Lack of details on financial investments, chief hurdle
If you are the guardian of such a ward, you, too, need to ensure that the minor children, through you, gain access to the assets their parents might have left behind. “The biggest hurdle is that even spouses often have no idea about the investments their family members might have made. Children are even less likely to be aware. The legal process to take over as the guardian of a child is very arduous. It does make sense for all individuals to at least orally inform their close relatives other than immediate family members of insurance policies they may have,” says Rishabh Parakh, Founder, Money Plant Consultancy. Recently, he advised an elderly Pune-based lady on accessing her husband’s assets after he passed away due to COVID-19. “After scrutinising her documents, we realised that he had invested a substantial amount in mutual funds and the current value of these investments stood at Rs 75 lakh. She was not aware of this significant investment,” says Parakh.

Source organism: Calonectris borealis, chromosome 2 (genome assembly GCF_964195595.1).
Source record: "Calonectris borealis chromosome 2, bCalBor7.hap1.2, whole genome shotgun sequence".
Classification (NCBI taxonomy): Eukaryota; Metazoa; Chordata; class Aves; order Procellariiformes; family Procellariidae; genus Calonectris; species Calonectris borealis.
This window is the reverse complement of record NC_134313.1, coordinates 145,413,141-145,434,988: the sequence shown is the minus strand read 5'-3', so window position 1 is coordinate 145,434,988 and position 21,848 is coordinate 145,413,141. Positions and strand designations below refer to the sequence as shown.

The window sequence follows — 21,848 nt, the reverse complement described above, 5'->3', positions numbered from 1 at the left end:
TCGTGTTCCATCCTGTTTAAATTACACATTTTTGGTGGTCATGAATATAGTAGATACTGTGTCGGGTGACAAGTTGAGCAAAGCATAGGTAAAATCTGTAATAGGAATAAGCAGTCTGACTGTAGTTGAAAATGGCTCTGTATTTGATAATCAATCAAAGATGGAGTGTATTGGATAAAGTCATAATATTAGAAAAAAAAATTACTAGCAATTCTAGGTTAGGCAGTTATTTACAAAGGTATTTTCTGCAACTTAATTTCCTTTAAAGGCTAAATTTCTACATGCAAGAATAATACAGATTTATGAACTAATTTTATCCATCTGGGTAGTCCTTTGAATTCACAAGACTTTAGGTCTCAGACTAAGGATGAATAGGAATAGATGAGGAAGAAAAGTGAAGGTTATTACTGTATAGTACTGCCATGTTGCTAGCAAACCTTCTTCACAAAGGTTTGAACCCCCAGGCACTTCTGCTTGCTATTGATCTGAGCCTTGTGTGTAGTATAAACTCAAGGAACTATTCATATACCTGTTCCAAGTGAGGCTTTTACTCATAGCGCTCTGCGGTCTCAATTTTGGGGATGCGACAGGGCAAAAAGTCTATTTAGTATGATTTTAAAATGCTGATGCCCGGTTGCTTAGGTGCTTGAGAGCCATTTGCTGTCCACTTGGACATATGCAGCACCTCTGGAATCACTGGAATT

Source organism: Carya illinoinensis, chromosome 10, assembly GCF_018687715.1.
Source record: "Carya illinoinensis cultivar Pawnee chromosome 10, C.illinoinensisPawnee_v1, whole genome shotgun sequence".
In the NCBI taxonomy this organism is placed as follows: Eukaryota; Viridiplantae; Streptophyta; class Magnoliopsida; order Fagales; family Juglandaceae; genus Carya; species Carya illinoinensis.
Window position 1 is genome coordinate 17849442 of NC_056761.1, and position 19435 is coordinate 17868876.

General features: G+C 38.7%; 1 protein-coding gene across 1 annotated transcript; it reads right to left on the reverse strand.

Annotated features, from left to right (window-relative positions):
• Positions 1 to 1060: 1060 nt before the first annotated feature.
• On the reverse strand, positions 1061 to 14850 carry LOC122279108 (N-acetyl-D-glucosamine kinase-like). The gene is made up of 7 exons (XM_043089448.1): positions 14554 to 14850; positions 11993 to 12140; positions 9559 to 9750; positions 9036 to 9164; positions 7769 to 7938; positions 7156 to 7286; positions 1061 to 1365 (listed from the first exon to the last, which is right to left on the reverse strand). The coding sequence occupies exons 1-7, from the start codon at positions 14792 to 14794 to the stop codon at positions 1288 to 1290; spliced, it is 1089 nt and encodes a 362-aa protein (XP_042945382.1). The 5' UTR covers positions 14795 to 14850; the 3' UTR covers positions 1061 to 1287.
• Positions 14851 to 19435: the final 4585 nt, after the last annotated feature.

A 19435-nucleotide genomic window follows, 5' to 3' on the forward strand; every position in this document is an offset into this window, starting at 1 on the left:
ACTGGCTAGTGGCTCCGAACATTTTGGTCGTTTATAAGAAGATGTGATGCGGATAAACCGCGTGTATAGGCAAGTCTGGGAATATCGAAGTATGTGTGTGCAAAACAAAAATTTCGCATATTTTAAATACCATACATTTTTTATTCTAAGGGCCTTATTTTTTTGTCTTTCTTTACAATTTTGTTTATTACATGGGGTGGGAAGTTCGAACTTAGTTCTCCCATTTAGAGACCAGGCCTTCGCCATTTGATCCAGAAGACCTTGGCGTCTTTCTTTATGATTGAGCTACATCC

Pankaj Mathpal, Founder, Optima Money Managers has a similar incident to narrate. “The brother of a lady who had lost her husband due to COVID-19 reached out to me recently. The deceased had taken a home loan and his wife was faced with the uphill task of repaying the loan. However, after going through the home loan file, we found – as I had expected – that he had signed up for a group credit life, or home loan insurance plan, sparing his wife the distress of having to repay the loan or let go of the property,” he explains.